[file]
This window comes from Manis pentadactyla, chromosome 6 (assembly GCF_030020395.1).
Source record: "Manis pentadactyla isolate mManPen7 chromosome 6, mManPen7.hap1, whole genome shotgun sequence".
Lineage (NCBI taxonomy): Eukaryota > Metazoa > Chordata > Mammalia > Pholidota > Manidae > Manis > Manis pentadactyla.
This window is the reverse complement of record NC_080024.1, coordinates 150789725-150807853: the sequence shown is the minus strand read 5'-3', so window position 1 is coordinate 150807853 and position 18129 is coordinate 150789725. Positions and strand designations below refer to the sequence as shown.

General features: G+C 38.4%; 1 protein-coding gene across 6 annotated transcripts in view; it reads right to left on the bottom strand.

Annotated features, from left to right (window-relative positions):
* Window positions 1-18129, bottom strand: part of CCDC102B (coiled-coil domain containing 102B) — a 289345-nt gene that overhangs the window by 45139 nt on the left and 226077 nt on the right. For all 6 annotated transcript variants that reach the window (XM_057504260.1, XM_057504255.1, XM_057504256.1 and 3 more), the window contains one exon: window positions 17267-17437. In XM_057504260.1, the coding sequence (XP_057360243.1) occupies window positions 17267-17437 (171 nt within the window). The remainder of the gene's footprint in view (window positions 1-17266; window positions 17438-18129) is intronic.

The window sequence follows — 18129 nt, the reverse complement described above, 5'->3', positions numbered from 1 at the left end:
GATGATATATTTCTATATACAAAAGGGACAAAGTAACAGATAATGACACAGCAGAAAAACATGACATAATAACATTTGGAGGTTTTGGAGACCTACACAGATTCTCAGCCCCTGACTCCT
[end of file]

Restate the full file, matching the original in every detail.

This window comes from Manis pentadactyla, chromosome 6 (assembly GCF_030020395.1).
Source record: "Manis pentadactyla isolate mManPen7 chromosome 6, mManPen7.hap1, whole genome shotgun sequence".
Lineage (NCBI taxonomy): Eukaryota > Metazoa > Chordata > Mammalia > Pholidota > Manidae > Manis > Manis pentadactyla.
This window is the reverse complement of record NC_080024.1, coordinates 150789725-150807853: the sequence shown is the minus strand read 5'-3', so window position 1 is coordinate 150807853 and position 18129 is coordinate 150789725. Positions and strand designations below refer to the sequence as shown.

General features: G+C 38.4%; 1 protein-coding gene across 6 annotated transcripts in view; it reads right to left on the bottom strand.

Annotated features, from left to right (window-relative positions):
* Window positions 1-18129, bottom strand: part of CCDC102B (coiled-coil domain containing 102B) — a 289345-nt gene that overhangs the window by 45139 nt on the left and 226077 nt on the right. For all 6 annotated transcript variants that reach the window (XM_057504260.1, XM_057504255.1, XM_057504256.1 and 3 more), the window contains one exon: window positions 17267-17437. In XM_057504260.1, the coding sequence (XP_057360243.1) occupies window positions 17267-17437 (171 nt within the window). The remainder of the gene's footprint in view (window positions 1-17266; window positions 17438-18129) is intronic.

The window sequence follows — 18129 nt, the reverse complement described above, 5'->3', positions numbered from 1 at the left end:
GATGATATATTTCTATATACAAAAGGGACAAAGTAACAGATAATGACACAGCAGAAAAACATGACATAATAACATTTGGAGGTTTTGGAGACCTACACAGATTCTCAGCCCCTGACTCCT